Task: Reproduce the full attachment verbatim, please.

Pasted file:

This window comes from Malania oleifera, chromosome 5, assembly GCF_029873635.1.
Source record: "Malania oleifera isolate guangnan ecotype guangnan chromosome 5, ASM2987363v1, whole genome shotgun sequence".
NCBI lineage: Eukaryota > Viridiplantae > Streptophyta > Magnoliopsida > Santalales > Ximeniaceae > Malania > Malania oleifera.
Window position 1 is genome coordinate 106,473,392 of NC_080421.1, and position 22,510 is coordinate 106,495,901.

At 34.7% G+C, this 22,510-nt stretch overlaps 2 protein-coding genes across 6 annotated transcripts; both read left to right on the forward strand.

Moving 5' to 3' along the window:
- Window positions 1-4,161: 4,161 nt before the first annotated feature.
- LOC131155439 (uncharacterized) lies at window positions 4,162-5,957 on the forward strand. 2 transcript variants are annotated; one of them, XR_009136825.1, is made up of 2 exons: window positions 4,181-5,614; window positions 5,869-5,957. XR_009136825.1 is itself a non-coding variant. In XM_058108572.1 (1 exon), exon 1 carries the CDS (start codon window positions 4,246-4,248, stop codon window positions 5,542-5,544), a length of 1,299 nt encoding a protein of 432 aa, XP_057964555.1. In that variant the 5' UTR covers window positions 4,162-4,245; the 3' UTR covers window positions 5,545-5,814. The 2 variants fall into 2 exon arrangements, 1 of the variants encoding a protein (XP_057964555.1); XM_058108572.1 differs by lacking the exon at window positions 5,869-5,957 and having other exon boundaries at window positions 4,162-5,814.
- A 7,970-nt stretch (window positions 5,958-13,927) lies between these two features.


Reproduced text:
This window comes from Malania oleifera, chromosome 5, assembly GCF_029873635.1.
Source record: "Malania oleifera isolate guangnan ecotype guangnan chromosome 5, ASM2987363v1, whole genome shotgun sequence".
NCBI lineage: Eukaryota > Viridiplantae > Streptophyta > Magnoliopsida > Santalales > Ximeniaceae > Malania > Malania oleifera.
Window position 1 is genome coordinate 106,473,392 of NC_080421.1, and position 22,510 is coordinate 106,495,901.

At 34.7% G+C, this 22,510-nt stretch overlaps 2 protein-coding genes across 6 annotated transcripts; both read left to right on the forward strand.

Moving 5' to 3' along the window:
- Window positions 1-4,161: 4,161 nt before the first annotated feature.
- LOC131155439 (uncharacterized) lies at window positions 4,162-5,957 on the forward strand. 2 transcript variants are annotated; one of them, XR_009136825.1, is made up of 2 exons: window positions 4,181-5,614; window positions 5,869-5,957. XR_009136825.1 is itself a non-coding variant. In XM_058108572.1 (1 exon), exon 1 carries the CDS (start codon window positions 4,246-4,248, stop codon window positions 5,542-5,544), a length of 1,299 nt encoding a protein of 432 aa, XP_057964555.1. In that variant the 5' UTR covers window positions 4,162-4,245; the 3' UTR covers window positions 5,545-5,814. The 2 variants fall into 2 exon arrangements, 1 of the variants encoding a protein (XP_057964555.1); XM_058108572.1 differs by lacking the exon at window positions 5,869-5,957 and having other exon boundaries at window positions 4,162-5,814.
- A 7,970-nt stretch (window positions 5,958-13,927) lies between these two features.